"It all came together like pieces of a puzzle," Frank Chino said. "Suddenly, restaurants were looking for the highest-quality ingredients. And we knew how to provide them."
Soon, the Chinos became a California phenomenon. Ensuing years brought stories and plugs in all kinds of culinary magazines, as well as Vogue, Playboy, National Geographic. A writer from the New Yorker recently spent a year on and off with the family to tell a soon-to-be-published story about their work and their roots.
Once, a reporter asked Junzo Chino about his favorite vegetable. His response: celery. "Because," he explained, "they are the hardest to grow."
Despite the family's fame, it's easy to drive right past the Chino farm; there's no announcement other than an obscure sign that reads "The Vegetable Shop."
The Chinos shun publicity. For years, the family has had an unlisted number, which was eventually leaked. Since then, they have received business offers from restaurants from as far away as Chicago.
They don't return the calls, Frank Chino said. And they now screen inquiries through an answering machine. The Chinos refuse to ship or deliver their produce to anyone but Spago and Chez Panisse; more customers would just mean more distraction from their passion for experimenting with the land. Even local restaurant chefs have to stand in line with other customers.
Gustaf Magnuson, co-owner of Gustaf Anders, visited the Chinos' stand almost daily before his restaurant relocated from La Jolla to Santa Ana. He always arrived an hour early to ensure that the selection was choice, listening to the classical music piped from inside the stand.
Indeed, as family friends say, the Chinos don't go to the world, the world comes to them. Tom Chino explains why.
"Basically, we detest marketing," he said. "We want our vegetables to stand on their own. If we had to sell them, we wouldn't grow them."
Until Tom married a few years ago, all four siblings who still run the farm lived in the house where they were raised. (The other five Chinos--a judge, two doctors, a county health worker and a housewife--all live in California.)
Shy like their parents, the local siblings rise each morning before dawn to help their staff harvest the morning's crop, saying little even to one another as they scurry about in 1940s and '50s-era farm vehicles--low-built go-carts, ramshackle buggies and roofless Volkswagen beetles.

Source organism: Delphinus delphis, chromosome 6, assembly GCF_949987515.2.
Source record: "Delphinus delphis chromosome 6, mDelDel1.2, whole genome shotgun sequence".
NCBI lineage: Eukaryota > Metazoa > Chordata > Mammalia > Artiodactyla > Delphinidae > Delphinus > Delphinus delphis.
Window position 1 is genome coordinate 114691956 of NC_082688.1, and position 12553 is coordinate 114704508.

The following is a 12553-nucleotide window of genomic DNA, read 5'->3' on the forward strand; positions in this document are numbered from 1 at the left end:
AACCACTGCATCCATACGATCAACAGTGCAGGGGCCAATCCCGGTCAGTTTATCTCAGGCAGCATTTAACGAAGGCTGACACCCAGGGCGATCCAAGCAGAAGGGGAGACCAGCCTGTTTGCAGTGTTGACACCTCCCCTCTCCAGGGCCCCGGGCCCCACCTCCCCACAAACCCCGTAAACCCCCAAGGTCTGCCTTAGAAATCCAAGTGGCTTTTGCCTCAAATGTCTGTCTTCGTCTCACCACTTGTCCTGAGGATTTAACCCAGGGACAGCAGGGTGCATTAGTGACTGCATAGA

Using walkie-talkies, they speak Japanese to each other and the handful of trainees here from their parents' native land through an agriculture program.
The rough-hewn wooden stand opens promptly at 10 a.m. By then, there is usually a line outside--everyone from the wealthy locals driving Jaguars and Rolls-Royces to curious European visitors to the Mexican laborers who arrive from adjoining farms--not to work, but to buy.
Customers browse a rainbow selection of about 60 types of vegetables. There are no marked prices, which are higher than supermarket but competitive--broccoli, carrots, cauliflower, bok choy and arugula for $1 a bunch, strawberries for $2 a pint.
The business is operated informally. There's no cash register or receipts. What isn't sold is fed to the neighbor's sheep. And customers who dwell on the prices are often greeted with silence.
Some say the family's minimalist social style is refreshing in a public relations-crazy era.
"We've been rather circumspect about our customers," Tom Chino said. "We don't pamper them as much as other places might. The stand has always been a sidelight--our real purpose is growing the vegetables.
"As far as the prices go, our attitude has been, 'Go to hell if you don't like it.' We sell good quality. If you want to complain about the price, don't come here."
Few people complain.
Sometimes, however, the Chinos will simply give away produce to grateful customers.
Recent years, however, have been stressful ones for the Chinos. With both parents in failing health, they often became distracted from their farm work. And there were occasional generational tensions as Junzo resisted some of the changes in method, such as drip irrigation, that new technology often dictated.
"They were old," Tom Chino said. "And we had to take care of them."
These days, though, the precarious economy and high costs of farming haven't escaped the Chinos. Privately, they worry how long they can afford to work the land.
Stopping a moment from the monotony of his vegetable sorting, Tom Chino considered whether he could ever leave the farm behind.
"I would leave only if I had assurances that the farm would run well and my brothers and sister would not be under any tremendous burden. We are a family and family unity is important."
Then he smiled.
"But, in truth, I think I'd feel a bit hollow if I didn't know I could come back to this place if I wanted to, just to feel the spiritualness of it."